100 Days of Summer: Week 8
There’s fun for all ages in one spot at Fun Spot America. Race go-karts on three different courses, play miniature golf, and show off your skills in the batting cages. Specific rides for smaller kids include a junior-sized Ferris wheel, a kiddie coaster, a carousel and more. Thrill seekers can ride more adventurous coasters, such as Screaming Eagle, and take a break from the heat with an indoor arcade.
Part of Reinhardt University, the Funk Heritage Center tells the story of early Appalachian settlers and Southeastern Native Americans through an immersive experience of educational programming, exhibits, art and artifacts. You can also visit the Appalachian Settlement, or enjoy the outdoors with a walking trail and garden.
Life in the Fast Lane
Spin your wheels at these tracks for kids and tweens.
- Reach speeds up to 55 mph on the kart track at Atlanta Motorsports Park’s public karting sessions. Almost one-mile long, the track features 43 feet of elevation change and 16 turns to get thrill seekers’ hearts pumping. Drivers must be 12 years of age.
- Kids ages 3 and older can experience what it’s like to drive at Tiny Towne with tiny cars, booster cars and traffic cars, depending on the child’s age. Go on a train ride around the facility, and play arcade games that’ll train children’s mechanic skills.
Head to The Madam CJ Walker Museum to learn more about America’s first female self-made millionaire. Walker’s hair and cosmetics company had a beauty shop at the location. The museum also includes more than 15,000 music records to commemorate WERD, the first Black-owned radio station in America.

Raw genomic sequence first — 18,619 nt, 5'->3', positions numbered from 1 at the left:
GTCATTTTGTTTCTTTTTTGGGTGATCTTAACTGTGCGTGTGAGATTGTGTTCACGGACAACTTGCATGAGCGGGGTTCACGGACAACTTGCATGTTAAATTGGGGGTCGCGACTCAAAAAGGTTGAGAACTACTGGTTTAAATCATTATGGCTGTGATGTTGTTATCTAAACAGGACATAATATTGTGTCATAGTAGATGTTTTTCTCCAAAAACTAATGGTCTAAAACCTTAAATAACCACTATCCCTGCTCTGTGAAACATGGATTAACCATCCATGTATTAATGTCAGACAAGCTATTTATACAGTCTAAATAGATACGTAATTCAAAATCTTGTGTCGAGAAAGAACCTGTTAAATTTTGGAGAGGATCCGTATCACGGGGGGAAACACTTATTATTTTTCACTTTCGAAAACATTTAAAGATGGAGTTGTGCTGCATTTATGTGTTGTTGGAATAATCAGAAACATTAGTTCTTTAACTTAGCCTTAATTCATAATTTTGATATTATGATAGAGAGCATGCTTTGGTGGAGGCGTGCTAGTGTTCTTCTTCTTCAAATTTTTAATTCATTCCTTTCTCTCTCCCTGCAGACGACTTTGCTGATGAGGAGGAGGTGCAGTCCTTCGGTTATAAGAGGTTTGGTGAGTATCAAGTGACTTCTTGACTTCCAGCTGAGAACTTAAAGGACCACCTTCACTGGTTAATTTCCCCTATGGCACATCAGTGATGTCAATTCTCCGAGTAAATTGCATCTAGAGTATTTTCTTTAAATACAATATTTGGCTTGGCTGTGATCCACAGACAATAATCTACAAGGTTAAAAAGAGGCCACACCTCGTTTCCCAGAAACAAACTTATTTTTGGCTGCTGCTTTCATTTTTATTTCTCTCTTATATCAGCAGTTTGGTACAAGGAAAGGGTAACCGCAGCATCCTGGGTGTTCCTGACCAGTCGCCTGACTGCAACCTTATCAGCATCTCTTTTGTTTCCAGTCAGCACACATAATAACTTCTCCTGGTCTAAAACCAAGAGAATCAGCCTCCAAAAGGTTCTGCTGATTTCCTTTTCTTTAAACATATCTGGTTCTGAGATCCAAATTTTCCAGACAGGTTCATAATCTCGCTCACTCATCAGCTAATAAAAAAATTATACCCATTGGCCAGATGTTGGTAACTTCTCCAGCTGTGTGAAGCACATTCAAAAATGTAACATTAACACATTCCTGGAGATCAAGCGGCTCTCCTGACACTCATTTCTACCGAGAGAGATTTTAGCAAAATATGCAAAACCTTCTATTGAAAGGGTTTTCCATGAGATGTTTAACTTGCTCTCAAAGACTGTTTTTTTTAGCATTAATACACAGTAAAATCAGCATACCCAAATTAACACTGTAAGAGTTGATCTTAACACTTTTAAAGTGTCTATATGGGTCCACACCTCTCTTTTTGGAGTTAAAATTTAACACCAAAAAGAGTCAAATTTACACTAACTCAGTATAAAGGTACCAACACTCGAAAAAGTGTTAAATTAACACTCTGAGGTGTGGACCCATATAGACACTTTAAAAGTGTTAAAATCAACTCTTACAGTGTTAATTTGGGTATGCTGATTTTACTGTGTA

Iconic Atlanta Sips
The city offers delicious concoctions created right in Atlanta.
- On May 8, 1886, Dr. John Pemberton sold the first glass of Coca-Cola at Jacobs’ Pharmacy, a downtown pharmacy. Explore the history of the soda, view the bottling process, visit the vault with the secret formula, taste more than 100 different beverages and more at the World of Coca-Cola.
- What’ll ya have? The Varsity, the world’s largest drive-in restaurant, is a downtown institution in operation since 1928. Order the fabulous Frosted Orange Shake made with vanilla ice cream and homemade Varsity Orange for a refreshing frozen treat.
Freedom Park has been designated as Atlanta’s Art Park by the city. The 210-acre space is home to numerous temporary and permanent art installations. The park connects Candler Park, Little Five Points, Inman Park, Old Fourth Ward, Poncey-Highland, Virginia Highlands, Druid Hills and Lake Claire and is book-ended by National Parks sites dedicated to Jimmy Carter and Martin Luther King Jr.